The markets, products, and participants that the OSC regulates and oversees continue to grow, both in size and complexity. Globalization of financial markets, products and services adds another layer to these challenges. The sustained growth of cross-border activities raises challenges to regulatory supervision, highlights the value of cooperation between regulators and increases the benefit of achieving consistent standards and requirements both domestically and internationally.

The OSC works as part of the Canadian Securities Administrators (CSA) to harmonize rules and their application across the country to facilitate business needs. Through these efforts, the OSC strives to achieve effective cross-jurisdiction regulation and gain timely insight, understanding and input into emerging regulatory issues to achieve better regulatory outcomes.

Our international involvement informs how we regulate Ontario's capital markets. The OSC continues to play an active role in international organizations such as the International Organization of Securities Commissions (IOSCO) to influence and promote changes to international standards for securities regulation and share new ideas and learnings that will benefit Ontario markets and participants.

Technology and Innovation

The pace of technological evolution and innovation creates challenges to the development and maintenance of a responsive and aligned regulatory framework. Market participants continue to expand their product and service offerings. Innovation in Fintech (technology facilitated financial services) and Regtech (technology facilitated regulatory compliance services) is a key disruptive force in the financial services industry. Complexity driven by financial innovation offers many potential benefits and risks to the market. Fintech is leveraging new technology and creating new business models such as providing new product offerings (e.g. blockchain-based crypto assets) and disrupting service channels (e.g. online advisors). Financial services firms are using technological innovation, digitalization and distributed ledger technology to reduce operational costs and improve efficiency.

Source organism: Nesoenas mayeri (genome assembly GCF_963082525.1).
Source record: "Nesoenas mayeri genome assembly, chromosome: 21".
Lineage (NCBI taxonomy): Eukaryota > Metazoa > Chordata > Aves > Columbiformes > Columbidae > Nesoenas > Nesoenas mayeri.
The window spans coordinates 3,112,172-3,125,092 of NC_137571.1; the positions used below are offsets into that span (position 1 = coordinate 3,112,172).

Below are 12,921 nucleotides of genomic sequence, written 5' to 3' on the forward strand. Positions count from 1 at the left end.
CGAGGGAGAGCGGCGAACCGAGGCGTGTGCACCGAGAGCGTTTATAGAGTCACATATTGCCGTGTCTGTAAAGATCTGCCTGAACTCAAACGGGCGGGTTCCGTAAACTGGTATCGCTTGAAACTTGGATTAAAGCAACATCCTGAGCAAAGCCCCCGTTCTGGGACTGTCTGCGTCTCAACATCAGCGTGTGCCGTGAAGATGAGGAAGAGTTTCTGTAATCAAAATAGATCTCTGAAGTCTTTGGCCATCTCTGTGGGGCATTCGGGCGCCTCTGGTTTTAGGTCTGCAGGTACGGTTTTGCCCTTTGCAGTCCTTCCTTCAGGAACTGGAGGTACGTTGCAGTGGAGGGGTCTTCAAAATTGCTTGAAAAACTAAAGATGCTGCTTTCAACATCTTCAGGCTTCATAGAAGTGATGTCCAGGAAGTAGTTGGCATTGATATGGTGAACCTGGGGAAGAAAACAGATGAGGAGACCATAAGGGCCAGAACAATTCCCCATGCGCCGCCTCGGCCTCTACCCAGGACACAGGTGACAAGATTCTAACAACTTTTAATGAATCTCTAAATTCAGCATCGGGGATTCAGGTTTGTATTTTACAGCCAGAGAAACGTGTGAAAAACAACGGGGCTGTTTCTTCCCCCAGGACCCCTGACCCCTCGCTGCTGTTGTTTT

The breadth and pace of innovation in the financial sector could result in gaps in regulation or become a source of non-compliance. For example, the potential applications and impacts of Artificial Intelligence (AI) are significant but are not well understood.

Growing Importance of Investor Education

As the responsibility for investing shifts to individuals, they are challenged to achieve the returns needed to finance future needs. There are wide gaps in the levels of investment experience and financial literacy among investors. Investor education has the potential to contribute to improved financial outcomes for investors and is an important component of investor protection.

The OSC is actively involved in providing investor education tools and resources to help investors achieve improved financial outcomes. The ability to achieve meaningful progress in improving financial literacy levels will be a key to strengthening investor protection. Investors with a greater level of understanding of financial concepts are better able to make informed investment decisions and avoid fraud. The OSC will seek new and innovative ways to deliver investor education and support retail investors in today's complex investing environment.

Changing Demographics and Investor Needs

Demographics are critical to understanding investor needs and are a key driver of most investor-focused issues. Different investor segments (e.g. seniors, millennials) have unique characteristics and present different challenges in terms of investment objectives and horizons. Their preferences can vary in terms of products (e.g. ETFs versus mutual funds) and service channels. Growing interest in environmental, social and governance (ESG) factors means that regulators need to consider how best to support investors in getting the information they reasonably need to make informed investment and voting decisions and encourage public companies to consider the direct and indirect effect of climate change on their businesses and disclose any related material risks. Automated financial advice is redefining the delivery of client wealth management services and the fees charged for advice.